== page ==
Schlumberger's management team recently spent an hour with analysts and investors on a conference call to discuss the company'sfirst-quarter results. In addition to discussing those results, the management team also spent a great deal of time discussing what it's seeing in the oil market. Here are five things Schlumberger's CEO said about the industry that really stood out.
Unprecedented slowdownCEO Paal Kibsgaard spent a lot of time on the conference call talking about the current downturn. One of his more interesting comments was about the speed at which things went south:
Kibsgaard notes that the market worsened beyond its own expectations. This forced the company to quickly revise its plans, including the announcement of a new round of layoffs as it works to cut costs.
Unsustainable market pricing for servicesIn addition to how fast the oil market went from bad to worse, Kibsgaard noticed that some of his peers were acting irrationally:
Some of Schlumberger's peers have cut their prices so steeply that they're basically working at cash break-even, or even at a loss just to stay busy. This was somethingHalliburton noticed as well. Both companies view this practice as unsustainable and are therefore being very disciplined by focusing on running their businesses at a profit even as others are not.
Industry's greatest challengeKibsgaard then turned his attention to other issues within the industry. One issue in particular is the fact that costs in general had gotten out of control as oil companies were being weighed down by high-cost projects that weren't producing economic returns, even at triple-digit oil prices. Because of this Kibsgaard noted:
While high oil prices will improve the cash flowof oil companies, it won't solve all of their problems. Instead, the industry really needs to work together to create new solutions to bring down the costs of mega projects, like deepwater projects, to create more value out of them. Schlumberger hopes to be a big part of that solution.
Outlook on oil-field service activityLooking a bit more near term, Kibsgaard also provided his outlook for industry activity levels in 2015:
Both Schlumberger and Halliburton don't have a whole lot of visibility in 2015, as neither is sure when oil and gas drilling activity will improve. Further, both believe that when a recovery does come, it will be a bit more muted because of the large inventory of wells that have been drilled, but not completed. While that's just deferring revenue, it will still slow the pace of the recovery, at least initially, while the overall view is that it will be quite a while before activity reaches a new peak.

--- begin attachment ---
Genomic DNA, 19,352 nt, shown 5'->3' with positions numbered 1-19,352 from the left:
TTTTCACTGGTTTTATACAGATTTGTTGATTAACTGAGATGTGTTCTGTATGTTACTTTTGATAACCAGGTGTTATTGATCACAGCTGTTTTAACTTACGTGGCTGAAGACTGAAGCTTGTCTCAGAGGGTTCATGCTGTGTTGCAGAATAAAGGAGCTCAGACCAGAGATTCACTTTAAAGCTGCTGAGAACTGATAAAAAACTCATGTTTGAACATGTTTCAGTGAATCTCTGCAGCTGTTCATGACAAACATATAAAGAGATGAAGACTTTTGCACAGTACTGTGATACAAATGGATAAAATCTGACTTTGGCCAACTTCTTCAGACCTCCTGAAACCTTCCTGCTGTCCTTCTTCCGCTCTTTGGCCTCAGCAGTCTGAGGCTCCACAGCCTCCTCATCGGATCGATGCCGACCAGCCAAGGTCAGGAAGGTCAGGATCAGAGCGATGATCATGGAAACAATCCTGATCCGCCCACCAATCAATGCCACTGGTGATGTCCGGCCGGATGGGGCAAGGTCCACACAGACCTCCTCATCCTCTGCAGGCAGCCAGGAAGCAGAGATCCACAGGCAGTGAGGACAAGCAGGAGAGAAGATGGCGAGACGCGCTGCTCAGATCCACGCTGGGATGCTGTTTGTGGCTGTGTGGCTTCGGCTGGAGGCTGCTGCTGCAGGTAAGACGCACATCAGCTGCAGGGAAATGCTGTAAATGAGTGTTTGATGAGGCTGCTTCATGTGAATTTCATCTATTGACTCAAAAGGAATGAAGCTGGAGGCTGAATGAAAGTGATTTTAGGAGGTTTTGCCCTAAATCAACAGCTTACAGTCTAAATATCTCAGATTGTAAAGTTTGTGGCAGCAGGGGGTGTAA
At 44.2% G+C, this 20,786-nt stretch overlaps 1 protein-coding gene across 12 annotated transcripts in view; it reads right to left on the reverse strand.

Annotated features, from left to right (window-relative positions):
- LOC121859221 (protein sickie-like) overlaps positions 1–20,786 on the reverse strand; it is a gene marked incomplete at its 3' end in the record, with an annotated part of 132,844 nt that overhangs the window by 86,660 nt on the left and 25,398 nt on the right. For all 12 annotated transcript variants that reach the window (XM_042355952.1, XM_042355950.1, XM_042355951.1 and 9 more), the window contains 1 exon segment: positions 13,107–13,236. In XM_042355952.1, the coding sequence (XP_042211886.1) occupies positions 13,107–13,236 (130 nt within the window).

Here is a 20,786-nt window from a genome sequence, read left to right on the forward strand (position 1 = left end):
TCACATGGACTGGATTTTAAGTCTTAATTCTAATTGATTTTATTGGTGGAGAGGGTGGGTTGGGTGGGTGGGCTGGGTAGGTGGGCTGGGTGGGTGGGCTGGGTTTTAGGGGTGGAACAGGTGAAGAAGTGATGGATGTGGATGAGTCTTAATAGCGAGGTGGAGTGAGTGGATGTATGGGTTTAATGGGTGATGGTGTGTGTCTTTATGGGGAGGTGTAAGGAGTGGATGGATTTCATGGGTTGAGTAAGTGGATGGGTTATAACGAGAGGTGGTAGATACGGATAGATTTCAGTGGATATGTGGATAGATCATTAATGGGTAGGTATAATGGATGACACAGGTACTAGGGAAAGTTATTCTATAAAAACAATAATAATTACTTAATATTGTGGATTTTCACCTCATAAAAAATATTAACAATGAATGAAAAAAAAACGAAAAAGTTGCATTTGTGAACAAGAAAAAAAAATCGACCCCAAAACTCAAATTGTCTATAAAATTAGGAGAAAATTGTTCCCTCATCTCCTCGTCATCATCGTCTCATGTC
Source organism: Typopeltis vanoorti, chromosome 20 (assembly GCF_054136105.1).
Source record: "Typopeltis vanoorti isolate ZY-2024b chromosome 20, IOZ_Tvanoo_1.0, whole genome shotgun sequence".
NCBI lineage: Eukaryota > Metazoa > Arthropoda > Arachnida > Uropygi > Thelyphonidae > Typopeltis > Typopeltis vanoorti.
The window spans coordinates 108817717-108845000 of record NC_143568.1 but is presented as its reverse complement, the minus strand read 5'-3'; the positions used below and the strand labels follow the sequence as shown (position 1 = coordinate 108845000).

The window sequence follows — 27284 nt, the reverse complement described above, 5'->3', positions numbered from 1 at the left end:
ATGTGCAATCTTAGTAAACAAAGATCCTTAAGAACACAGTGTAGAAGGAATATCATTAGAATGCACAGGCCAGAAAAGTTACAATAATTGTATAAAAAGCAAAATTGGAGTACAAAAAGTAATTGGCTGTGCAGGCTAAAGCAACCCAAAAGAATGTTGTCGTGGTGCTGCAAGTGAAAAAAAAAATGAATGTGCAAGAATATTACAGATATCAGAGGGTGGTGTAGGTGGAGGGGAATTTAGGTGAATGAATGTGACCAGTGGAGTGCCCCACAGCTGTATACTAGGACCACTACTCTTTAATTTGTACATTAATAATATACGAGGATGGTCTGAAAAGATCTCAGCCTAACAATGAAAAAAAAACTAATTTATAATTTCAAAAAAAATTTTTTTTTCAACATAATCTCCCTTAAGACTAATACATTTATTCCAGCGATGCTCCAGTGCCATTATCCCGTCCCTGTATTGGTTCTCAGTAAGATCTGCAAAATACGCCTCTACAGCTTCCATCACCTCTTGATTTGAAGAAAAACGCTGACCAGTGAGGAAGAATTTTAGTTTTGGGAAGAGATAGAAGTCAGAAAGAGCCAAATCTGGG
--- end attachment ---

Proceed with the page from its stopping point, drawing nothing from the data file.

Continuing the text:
Macro thoughtsKibsgaard then turned his attention to a more macro view of the oil market in general at the request of an analyst on the call:
Everything in the oil market is basically playing out as the company expected it would. Demand growth for oil is much stronger than last year, as lower oil prices are spurring incremental demand. Meanwhile, oil supplies are tightening as reduced investment, especially in North America, is leading to less robust production growth, with the potential for declining production in the U.S. in the second half of this year. That's stabilizing oil prices at the moment and could lead to an improvement in pricing by the end of the year.
Investor takeawayRight now, times are tough. The downturn has been faster than expected, which is causing some oil-field service providers to act irrationally. Moreover, there are still issues remaining as the cost structure in the industry needs to be fixed, and a recovery is still not yet on the horizon. That said, the overall oil market is healing itself -- slowly but surely.
The article 5 Things Schlumberger Limited's CEO Is Seeing in the Oil Market originally appeared on Fool.com.
Matt DiLallo has no position in any stocks mentioned. The Motley Fool recommends Halliburton. The Motley Fool owns shares of Halliburton. Try any of our Foolish newsletter services free for 30 days. We Fools may not all hold the same opinions, but we all believe that considering a diverse range of insights makes us better investors. The Motley Fool has a disclosure policy.
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